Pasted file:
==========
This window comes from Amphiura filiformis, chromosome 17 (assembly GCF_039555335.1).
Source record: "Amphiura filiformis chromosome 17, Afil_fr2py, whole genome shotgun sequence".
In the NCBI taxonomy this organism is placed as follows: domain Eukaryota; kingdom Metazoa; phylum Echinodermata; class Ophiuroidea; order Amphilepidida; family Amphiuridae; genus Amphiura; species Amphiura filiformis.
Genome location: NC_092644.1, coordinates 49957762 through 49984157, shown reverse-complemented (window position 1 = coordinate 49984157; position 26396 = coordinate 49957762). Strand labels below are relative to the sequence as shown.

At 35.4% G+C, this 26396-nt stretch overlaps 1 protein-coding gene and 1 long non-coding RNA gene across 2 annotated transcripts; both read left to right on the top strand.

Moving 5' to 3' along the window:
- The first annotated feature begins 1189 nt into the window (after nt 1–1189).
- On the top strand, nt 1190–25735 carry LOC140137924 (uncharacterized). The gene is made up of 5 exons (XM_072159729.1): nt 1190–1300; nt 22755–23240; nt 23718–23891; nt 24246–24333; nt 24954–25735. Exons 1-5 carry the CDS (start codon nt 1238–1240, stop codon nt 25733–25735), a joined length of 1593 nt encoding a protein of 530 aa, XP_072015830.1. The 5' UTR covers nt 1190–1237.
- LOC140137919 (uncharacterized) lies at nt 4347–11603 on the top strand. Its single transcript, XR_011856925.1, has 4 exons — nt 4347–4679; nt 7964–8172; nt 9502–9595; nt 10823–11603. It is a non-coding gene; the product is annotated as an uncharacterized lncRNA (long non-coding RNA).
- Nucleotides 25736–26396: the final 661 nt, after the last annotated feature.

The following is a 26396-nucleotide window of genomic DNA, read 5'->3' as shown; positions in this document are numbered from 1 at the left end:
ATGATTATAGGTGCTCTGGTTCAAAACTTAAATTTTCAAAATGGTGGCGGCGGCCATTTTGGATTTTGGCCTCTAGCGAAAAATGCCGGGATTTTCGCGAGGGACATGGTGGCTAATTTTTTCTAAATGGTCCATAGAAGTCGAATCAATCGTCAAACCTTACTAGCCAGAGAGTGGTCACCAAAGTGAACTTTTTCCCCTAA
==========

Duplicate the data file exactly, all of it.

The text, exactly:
This window comes from Amphiura filiformis, chromosome 17 (assembly GCF_039555335.1).
Source record: "Amphiura filiformis chromosome 17, Afil_fr2py, whole genome shotgun sequence".
In the NCBI taxonomy this organism is placed as follows: domain Eukaryota; kingdom Metazoa; phylum Echinodermata; class Ophiuroidea; order Amphilepidida; family Amphiuridae; genus Amphiura; species Amphiura filiformis.
Genome location: NC_092644.1, coordinates 49957762 through 49984157, shown reverse-complemented (window position 1 = coordinate 49984157; position 26396 = coordinate 49957762). Strand labels below are relative to the sequence as shown.

At 35.4% G+C, this 26396-nt stretch overlaps 1 protein-coding gene and 1 long non-coding RNA gene across 2 annotated transcripts; both read left to right on the top strand.

Moving 5' to 3' along the window:
- The first annotated feature begins 1189 nt into the window (after nt 1–1189).
- On the top strand, nt 1190–25735 carry LOC140137924 (uncharacterized). The gene is made up of 5 exons (XM_072159729.1): nt 1190–1300; nt 22755–23240; nt 23718–23891; nt 24246–24333; nt 24954–25735. Exons 1-5 carry the CDS (start codon nt 1238–1240, stop codon nt 25733–25735), a joined length of 1593 nt encoding a protein of 530 aa, XP_072015830.1. The 5' UTR covers nt 1190–1237.
- LOC140137919 (uncharacterized) lies at nt 4347–11603 on the top strand. Its single transcript, XR_011856925.1, has 4 exons — nt 4347–4679; nt 7964–8172; nt 9502–9595; nt 10823–11603. It is a non-coding gene; the product is annotated as an uncharacterized lncRNA (long non-coding RNA).
- Nucleotides 25736–26396: the final 661 nt, after the last annotated feature.

The following is a 26396-nucleotide window of genomic DNA, read 5'->3' as shown; positions in this document are numbered from 1 at the left end:
ATGATTATAGGTGCTCTGGTTCAAAACTTAAATTTTCAAAATGGTGGCGGCGGCCATTTTGGATTTTGGCCTCTAGCGAAAAATGCCGGGATTTTCGCGAGGGACATGGTGGCTAATTTTTTCTAAATGGTCCATAGAAGTCGAATCAATCGTCAAACCTTACTAGCCAGAGAGTGGTCACCAAAGTGAACTTTTTCCCCTAA